Finally on Friday, Michaela and I get to do a trek of the 2000 year old Great Wall of China, and its her 34th birthday! hooray!
The sun is shining, the sky is a clear blue without a cloud in it – and because its the peak of summer that also means it must be about 40 degrees. As the bus nears the entrance - our tour guide starts to speak:
“ We are almost arrived – when you get to the base you will need to walk up a hill to get to the first tower. This hill is very steep.”
When you get to the first tower you will walk the first 9 towers which have been restored. These towers are even steeper than the hill..."
“Then you will climb towers 9 to 15... these towers are even steeper.”
If you are having difficulty you can get down here from tower 15 because after that you will have to walk the final 7 towers from 15 to and these are the STEEPEST part of the wall.”
Everyone laughs nervously. I'm beginning to worry that I may not be up to it – but Micahela chivvies me along.
We arrive and start the climb up to the first tower which is fine and then bump into Sally and a couple of other girls from the hostel at the top. We burst into an impromptu version of Happy Birthday for Michaela which makes everyone stare:
“take your time -take photos - the guide on the walk will follow the last person...”
We take her advice. Once up at the top the heat is extreme and difficult but the views are stunning. The wall stretches out in front of us and there isn't a soul on it except for our group, we can see for miles around us, the rolling hills and the wall interspersed with its watchtowers curls out endlessly infront of us.
I didn't know what to expect but its suprisingly peaceful and awe inspiring up here. So this is what all the fuss is about....it is and it isn't "just a wall."
After the first 15 towers I begin to get a little complacent. We stop and take loads of photos to the point where the tour guide who is rounding us up actually points at his watch and hurries us along – guess we can't take as long as we want then!
We have made lunch in the hostel to take with us as there are no burger vans up here – although there is the odd farmer selling t shirts, water and coke. We catch up with the rest of the group and eat our peanut butter sandwiches (which never tasted so good) then get going again. And then I see why its called one of the most strenuous treks on the wall.
The wall from Tower 9 is all unrestored - so crumbling away at the sides and there are sheer drops of around 500 metres. It's so hilly that it undulates up and down to each watchtower at about an angle of 70 degrees which means we have to climb up and down on all fours to be safe.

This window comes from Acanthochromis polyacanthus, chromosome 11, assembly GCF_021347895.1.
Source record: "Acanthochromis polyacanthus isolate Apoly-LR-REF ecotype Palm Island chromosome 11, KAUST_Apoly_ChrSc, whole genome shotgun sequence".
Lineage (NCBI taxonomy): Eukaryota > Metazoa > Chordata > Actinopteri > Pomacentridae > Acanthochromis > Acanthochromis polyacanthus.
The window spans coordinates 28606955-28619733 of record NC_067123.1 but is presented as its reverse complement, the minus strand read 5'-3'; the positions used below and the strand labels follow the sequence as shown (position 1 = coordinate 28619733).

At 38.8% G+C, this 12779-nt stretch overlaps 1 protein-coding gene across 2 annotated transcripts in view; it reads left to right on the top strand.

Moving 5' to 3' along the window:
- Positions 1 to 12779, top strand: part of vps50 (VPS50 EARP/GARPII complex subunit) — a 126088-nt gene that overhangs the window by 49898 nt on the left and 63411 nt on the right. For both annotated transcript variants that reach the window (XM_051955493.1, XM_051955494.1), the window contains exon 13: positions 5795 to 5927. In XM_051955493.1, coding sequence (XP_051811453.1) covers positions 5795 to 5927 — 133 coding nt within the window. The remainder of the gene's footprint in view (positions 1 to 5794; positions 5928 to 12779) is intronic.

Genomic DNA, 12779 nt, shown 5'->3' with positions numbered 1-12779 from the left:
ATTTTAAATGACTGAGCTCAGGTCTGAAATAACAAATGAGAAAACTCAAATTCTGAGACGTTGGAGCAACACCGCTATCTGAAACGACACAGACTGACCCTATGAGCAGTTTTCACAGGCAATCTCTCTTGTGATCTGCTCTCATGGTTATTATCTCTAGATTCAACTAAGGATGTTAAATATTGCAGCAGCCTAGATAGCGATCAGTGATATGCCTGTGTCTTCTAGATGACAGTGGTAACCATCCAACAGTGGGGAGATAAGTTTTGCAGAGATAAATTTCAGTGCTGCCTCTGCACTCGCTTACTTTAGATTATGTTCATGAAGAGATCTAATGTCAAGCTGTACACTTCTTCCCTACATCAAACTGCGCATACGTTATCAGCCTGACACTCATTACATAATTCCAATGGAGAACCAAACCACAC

'In every life there are ups and there are downs...” notes a German drily.
The final few towers to Tower 22 really are the steepest and get the heart rate pumping.
“Come on Dominique – get those legs going!” shouts Michaela
“WORK THAT BUTT WORK IT!!” I shout back to help with the motivation.
The rest of the group stare at us slightly bemused. But we make it! And the fact its been tiring and difficult at times has made it so much more worthwhile. And hey ….the photos really are great.
That evening we go out for a meal for Michaela's birthday and get back late - around 11 o clock.
I'm about to go to bed, but one of the girls who runs the hostel whispers to me to stay up. There are four of them and they have been waiting for us to get back because they have bought Michaela a tiramisu cake as a suprise with candles and everything.
“we were so worried that you were't coming back!” they say...
“ some of us finished our shift a long time ago but wanted to stay for this! ”
We are all so thrilled; for Michaela - who is touched and close to tears; and lets face it, at the thought of eating proper cake. But also because it's so lovely to see how excited the girls from the hostel are that their suprise has worked. They jump up and down with glee and clasp their hands. It's a sweet way (in every way) to end to a very a special day.
The next day i've made a decision to go and do martial arts at a school in Fujian province for a month. I am going via Shanghai to break up the journey a bit.
One of the girls in the hostel helps me with my backpack. Her name in Chinese means “sea” but she didn't like it so she decided to choose an English name that meant the same - and fell in love with the word “Marine” so that is what we call her.
“Oh Dominique...” she says, helping lug The Bastard onto my back..
“You are soo strong!...so strong and so beautiful....”
Aw. Its only taken about 37 years but I think I'm fnally beginning to agree.